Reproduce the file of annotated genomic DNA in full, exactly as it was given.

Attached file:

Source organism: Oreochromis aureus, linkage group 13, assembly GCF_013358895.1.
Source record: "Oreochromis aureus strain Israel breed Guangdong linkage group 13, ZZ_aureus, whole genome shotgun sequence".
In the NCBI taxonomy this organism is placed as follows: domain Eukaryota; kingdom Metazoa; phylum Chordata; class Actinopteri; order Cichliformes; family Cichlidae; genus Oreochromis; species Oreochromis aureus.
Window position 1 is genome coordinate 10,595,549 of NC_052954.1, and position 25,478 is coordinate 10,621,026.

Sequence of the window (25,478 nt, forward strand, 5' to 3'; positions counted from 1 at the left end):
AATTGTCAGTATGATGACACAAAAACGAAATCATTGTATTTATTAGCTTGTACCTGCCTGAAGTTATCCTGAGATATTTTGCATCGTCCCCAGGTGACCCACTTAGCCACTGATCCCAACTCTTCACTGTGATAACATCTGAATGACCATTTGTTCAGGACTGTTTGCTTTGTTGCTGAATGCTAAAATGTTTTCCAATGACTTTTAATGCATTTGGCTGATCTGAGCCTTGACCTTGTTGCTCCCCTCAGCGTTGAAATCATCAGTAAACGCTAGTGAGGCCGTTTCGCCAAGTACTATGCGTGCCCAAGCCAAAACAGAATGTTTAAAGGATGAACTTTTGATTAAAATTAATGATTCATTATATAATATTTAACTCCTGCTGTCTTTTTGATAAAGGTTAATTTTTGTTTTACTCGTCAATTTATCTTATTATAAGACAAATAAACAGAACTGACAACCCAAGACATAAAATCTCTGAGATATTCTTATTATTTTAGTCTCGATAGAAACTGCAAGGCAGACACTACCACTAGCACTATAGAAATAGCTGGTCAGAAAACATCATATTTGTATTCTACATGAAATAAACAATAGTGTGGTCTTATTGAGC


Source organism: Oreochromis aureus, linkage group 13, assembly GCF_013358895.1.
Source record: "Oreochromis aureus strain Israel breed Guangdong linkage group 13, ZZ_aureus, whole genome shotgun sequence".
In the NCBI taxonomy this organism is placed as follows: domain Eukaryota; kingdom Metazoa; phylum Chordata; class Actinopteri; order Cichliformes; family Cichlidae; genus Oreochromis; species Oreochromis aureus.
Window position 1 is genome coordinate 10,595,549 of NC_052954.1, and position 25,478 is coordinate 10,621,026.

Sequence of the window (25,478 nt, forward strand, 5' to 3'; positions counted from 1 at the left end):
AATTGTCAGTATGATGACACAAAAACGAAATCATTGTATTTATTAGCTTGTACCTGCCTGAAGTTATCCTGAGATATTTTGCATCGTCCCCAGGTGACCCACTTAGCCACTGATCCCAACTCTTCACTGTGATAACATCTGAATGACCATTTGTTCAGGACTGTTTGCTTTGTTGCTGAATGCTAAAATGTTTTCCAATGACTTTTAATGCATTTGGCTGATCTGAGCCTTGACCTTGTTGCTCCCCTCAGCGTTGAAATCATCAGTAAACGCTAGTGAGGCCGTTTCGCCAAGTACTATGCGTGCCCAAGCCAAAACAGAATGTTTAAAGGATGAACTTTTGATTAAAATTAATGATTCATTATATAATATTTAACTCCTGCTGTCTTTTTGATAAAGGTTAATTTTTGTTTTACTCGTCAATTTATCTTATTATAAGACAAATAAACAGAACTGACAACCCAAGACATAAAATCTCTGAGATATTCTTATTATTTTAGTCTCGATAGAAACTGCAAGGCAGACACTACCACTAGCACTATAGAAATAGCTGGTCAGAAAACATCATATTTGTATTCTACATGAAATAAACAATAGTGTGGTCTTATTGAGC